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Dev Ophthalmol. 2010;45:40-8. doi: 10.1159/000315018. Epub 2010 May 18.

Intravital multidimensional real-time imaging of the conjunctival immune system.

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Department of Ophthalmology, Campus Lübeck, University Medical Center Schleswig-Holstein, University of Lübeck, Lübeck, Germany.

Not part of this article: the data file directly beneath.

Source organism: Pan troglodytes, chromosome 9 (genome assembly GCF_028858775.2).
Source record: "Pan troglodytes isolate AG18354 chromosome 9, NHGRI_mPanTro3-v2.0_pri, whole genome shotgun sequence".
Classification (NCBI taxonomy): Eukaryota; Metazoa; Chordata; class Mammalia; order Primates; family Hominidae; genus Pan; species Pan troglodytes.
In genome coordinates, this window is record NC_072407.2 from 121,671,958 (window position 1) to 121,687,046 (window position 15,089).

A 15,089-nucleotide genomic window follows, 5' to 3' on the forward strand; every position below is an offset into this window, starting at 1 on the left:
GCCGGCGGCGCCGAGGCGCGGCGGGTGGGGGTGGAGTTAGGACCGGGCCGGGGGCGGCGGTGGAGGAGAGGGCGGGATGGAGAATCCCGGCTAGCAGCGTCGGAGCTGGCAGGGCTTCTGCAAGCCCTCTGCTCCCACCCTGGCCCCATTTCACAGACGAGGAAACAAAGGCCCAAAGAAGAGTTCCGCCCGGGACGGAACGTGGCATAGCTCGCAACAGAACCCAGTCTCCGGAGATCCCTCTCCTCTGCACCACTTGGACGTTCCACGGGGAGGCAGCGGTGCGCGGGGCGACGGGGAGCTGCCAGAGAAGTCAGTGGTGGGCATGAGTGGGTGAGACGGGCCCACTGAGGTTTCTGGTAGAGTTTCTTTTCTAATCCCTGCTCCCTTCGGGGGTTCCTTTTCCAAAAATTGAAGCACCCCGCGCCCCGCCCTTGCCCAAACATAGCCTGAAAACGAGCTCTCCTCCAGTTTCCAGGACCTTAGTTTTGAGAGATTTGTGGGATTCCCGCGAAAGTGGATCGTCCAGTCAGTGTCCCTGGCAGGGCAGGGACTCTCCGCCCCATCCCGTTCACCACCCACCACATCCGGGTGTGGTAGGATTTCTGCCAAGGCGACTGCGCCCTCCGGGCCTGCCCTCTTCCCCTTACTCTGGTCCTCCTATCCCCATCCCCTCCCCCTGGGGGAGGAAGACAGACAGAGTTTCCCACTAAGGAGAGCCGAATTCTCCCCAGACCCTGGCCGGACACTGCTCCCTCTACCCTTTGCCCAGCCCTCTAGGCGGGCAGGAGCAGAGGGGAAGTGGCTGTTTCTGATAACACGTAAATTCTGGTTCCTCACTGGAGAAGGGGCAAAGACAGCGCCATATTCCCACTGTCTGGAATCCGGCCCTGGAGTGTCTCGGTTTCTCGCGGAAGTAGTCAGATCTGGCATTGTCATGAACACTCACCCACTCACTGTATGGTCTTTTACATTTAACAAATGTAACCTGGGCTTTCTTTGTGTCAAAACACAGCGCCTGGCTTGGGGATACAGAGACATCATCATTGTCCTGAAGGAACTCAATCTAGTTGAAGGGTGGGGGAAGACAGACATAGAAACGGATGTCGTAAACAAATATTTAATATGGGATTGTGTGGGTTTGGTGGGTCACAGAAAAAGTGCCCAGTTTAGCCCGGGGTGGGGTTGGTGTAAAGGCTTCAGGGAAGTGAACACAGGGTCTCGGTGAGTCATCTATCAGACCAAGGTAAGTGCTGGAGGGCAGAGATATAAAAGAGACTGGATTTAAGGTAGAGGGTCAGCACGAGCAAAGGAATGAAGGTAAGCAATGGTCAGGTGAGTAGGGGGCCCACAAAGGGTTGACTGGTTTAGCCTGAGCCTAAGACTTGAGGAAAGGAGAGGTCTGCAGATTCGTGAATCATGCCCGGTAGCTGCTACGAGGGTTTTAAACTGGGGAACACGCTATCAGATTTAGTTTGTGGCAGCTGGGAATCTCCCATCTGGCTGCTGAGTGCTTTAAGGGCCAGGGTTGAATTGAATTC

The conjunctiva, as a peripheral mucosal surface, is dependent on the migration of immune cells to facilitate an orchestrated immune response. So far, only limited data to visualize these dynamics directly have been obtained, mainly due to technical and experimental restrictions. To investigate migration on a cellular level, the following conditions need to be met: (1) intravital investigations need to be facilitated by suitable microscopic techniques; (2) tissues need to be investigated in three spatial dimensions and over time; (3) data need to contain detailed information about the tissue character. Whereas the use of confocal laser scanning microscopy allows high-resolution imaging of the superficial conjunctival immune system and enables the recording of rapid cellular migration, intravital two-photon microscopy further enables tracking of individual cells and characterization of cells and structures with unique optical features using autofluorescence detection, fluorescence lifetime measurements and second harmonic generation in deep tissue. Based on current results and experimental studies, two-photon microscopy has the potential for general use in basic research and clinical practice, and would greatly enhance possibilities for diagnosing and analyzing inflammatory processes of the ocular surface. In particular, inflammation in common diseases, such as allergy and dry eye, and its progress under treatment could be investigated in detail.

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